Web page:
Yeah above I was talking about both 5-bet jamming or some people work in a 4-bet calling range based on their style. If you go with the 4-bet calling range style above I also mentioned I think a lot of stop-n-go is correct so that we can be realizing instead of our opponents... (sorry if that wasn't clear)
Feb. 15, 2020 | 11:46 p.m.
I would recommend seeing what hands BU in your example is showing down so you can get some idea of their range in this spot (also we can assume that they are likely never folding to 5-bet jams with that sizing).
For sake of example, let's say BU's 4-betting range is: QQ+,AK,Ah5h,Ah4h:
If we take your 15% sb vs bu 3-bet range::
And then we filter for hands in your 15% range that have pot odds to call (looks like you are getting 33.3% pot odds) vs the range we assigned (QQ+,AK,Ah5h,Ah4h) you can see what hands have at least 33% equity:
To answer your original question, it looks like AJo is an easy fold and 88 is at least a call vs the range we assigned. Whether or not you have a 4-bet calling range here is a stylistic choice and there is no correct answer IMO but I assume most people choose to 5-bet jam and keep it simple. For example, a good 4-bet calling range strategy probably includes lots of stop-n-go's.
According to this, JJ+,AK has about 50% equity vs Villain's 4-betting range. So for example, you could mainly jam JJ+ and work some AK into your 4-bet calling range. And then be sure to stop-n-go some AK bluffs on various flops. Essentially think up a strategy that makes your opponents decisions as hard as possible which means you will likely be stealing some equity :-) Also it's very likely BU is 4-betting wider than the range I made up, in which case something like TT+,AK would be good to jam and then maybe AQo,AJs,JTs become flats....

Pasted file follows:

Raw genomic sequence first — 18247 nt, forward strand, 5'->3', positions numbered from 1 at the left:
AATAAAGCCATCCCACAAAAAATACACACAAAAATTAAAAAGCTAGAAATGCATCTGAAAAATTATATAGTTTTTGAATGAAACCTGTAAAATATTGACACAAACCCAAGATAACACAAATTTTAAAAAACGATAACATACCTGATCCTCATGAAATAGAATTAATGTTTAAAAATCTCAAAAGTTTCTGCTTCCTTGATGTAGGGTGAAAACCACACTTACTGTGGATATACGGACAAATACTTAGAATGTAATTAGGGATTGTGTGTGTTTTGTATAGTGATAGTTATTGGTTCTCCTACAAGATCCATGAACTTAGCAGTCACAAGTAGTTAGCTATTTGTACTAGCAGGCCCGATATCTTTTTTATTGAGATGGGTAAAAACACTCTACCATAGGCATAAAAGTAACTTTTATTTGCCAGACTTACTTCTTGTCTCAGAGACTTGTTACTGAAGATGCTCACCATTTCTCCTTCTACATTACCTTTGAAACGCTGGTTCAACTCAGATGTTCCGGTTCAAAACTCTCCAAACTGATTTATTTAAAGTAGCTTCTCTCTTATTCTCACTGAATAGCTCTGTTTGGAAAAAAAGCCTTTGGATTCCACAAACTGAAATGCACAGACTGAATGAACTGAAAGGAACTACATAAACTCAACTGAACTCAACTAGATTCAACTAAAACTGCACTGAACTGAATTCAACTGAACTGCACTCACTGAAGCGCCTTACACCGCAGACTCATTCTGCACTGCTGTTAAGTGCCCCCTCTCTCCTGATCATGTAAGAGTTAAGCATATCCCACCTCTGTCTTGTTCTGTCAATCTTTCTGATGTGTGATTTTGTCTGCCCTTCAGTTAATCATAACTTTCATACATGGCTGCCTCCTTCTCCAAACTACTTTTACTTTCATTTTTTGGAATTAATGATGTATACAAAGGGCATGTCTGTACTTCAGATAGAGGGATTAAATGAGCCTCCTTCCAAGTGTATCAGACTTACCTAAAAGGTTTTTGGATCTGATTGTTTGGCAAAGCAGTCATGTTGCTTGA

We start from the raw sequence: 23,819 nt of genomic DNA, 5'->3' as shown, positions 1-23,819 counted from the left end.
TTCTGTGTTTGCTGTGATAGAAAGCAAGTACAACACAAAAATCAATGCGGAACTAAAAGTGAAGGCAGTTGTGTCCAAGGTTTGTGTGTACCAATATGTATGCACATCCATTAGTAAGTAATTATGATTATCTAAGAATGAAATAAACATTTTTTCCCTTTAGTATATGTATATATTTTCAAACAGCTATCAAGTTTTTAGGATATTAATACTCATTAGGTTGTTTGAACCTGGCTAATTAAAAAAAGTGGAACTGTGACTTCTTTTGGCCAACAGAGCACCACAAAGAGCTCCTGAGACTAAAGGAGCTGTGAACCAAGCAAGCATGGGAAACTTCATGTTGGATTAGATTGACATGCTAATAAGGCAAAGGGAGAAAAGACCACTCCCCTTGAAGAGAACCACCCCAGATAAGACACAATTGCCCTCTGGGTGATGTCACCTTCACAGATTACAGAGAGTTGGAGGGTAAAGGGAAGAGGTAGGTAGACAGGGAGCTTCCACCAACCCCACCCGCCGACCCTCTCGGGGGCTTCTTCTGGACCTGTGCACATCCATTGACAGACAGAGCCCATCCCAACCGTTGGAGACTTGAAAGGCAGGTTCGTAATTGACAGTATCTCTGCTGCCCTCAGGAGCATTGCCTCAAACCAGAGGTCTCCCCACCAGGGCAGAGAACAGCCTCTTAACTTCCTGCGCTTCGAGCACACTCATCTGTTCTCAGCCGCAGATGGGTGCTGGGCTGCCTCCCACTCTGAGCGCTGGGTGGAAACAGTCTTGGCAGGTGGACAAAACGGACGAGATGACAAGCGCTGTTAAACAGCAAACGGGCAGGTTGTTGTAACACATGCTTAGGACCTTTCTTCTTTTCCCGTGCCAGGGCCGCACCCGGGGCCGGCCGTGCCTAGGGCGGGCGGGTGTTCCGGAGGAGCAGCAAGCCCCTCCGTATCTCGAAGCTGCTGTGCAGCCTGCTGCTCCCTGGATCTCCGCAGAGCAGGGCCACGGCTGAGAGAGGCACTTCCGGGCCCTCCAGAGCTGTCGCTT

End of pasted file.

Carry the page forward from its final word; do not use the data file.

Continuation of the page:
Feb. 12, 2020 | 3:30 a.m.
I think it's important to note Villain's low flop check raise frequency for BB vs BU.
(I've already gotten a few opinions on this hand but also wanted to see what you guys think as well)
Feb. 12, 2020 | 1:38 a.m.
I think Villain has Ahx bluffs a lot more here than the goods. Once he sees he is not going to win showdown vs Tx he decides to check jam repping AhAx or A high flushes since he's blocking the only boat you can have(A4). I think I might prefer a river check back tbh...
Feb. 12, 2020 | 1:21 a.m.
I was pretty much going to comment exactly what DNegs98 is saying - you want to give your opponents a chance to bluff and you don't want to get raised off your medium strength hands. The "overcard scare" mentality kind of goes a way once you play many hands of holdem as you get more familiar with how often your opponents have air vs how often their overcards are hitting. It's less of an issue than you'd think. In other words, when they bet turn after you check back flop, they have bluffs more than they have hands that hit something on the turn (on average). Hope that helps.
Feb. 12, 2020 | 1:09 a.m.
When you say you're trying to rep overpairs it's true you have JJ+ but you also have a lot of AK,AQ,AJ,KQ combos. A T high flop (especially with a 9) tends to favor the BU 3-bet calling range, for that reason I think a x/c is also fine.
Feb. 12, 2020 | 1:06 a.m.
Check/fold turn (against moderate sizings), check/fold river? If Villain is a "passive fish reg" that would imply to me he is going to try to just check back and showdown all non straight holdings that have showdown value (AK,AA) hoping you were just taking a cbet stab and decided to give up.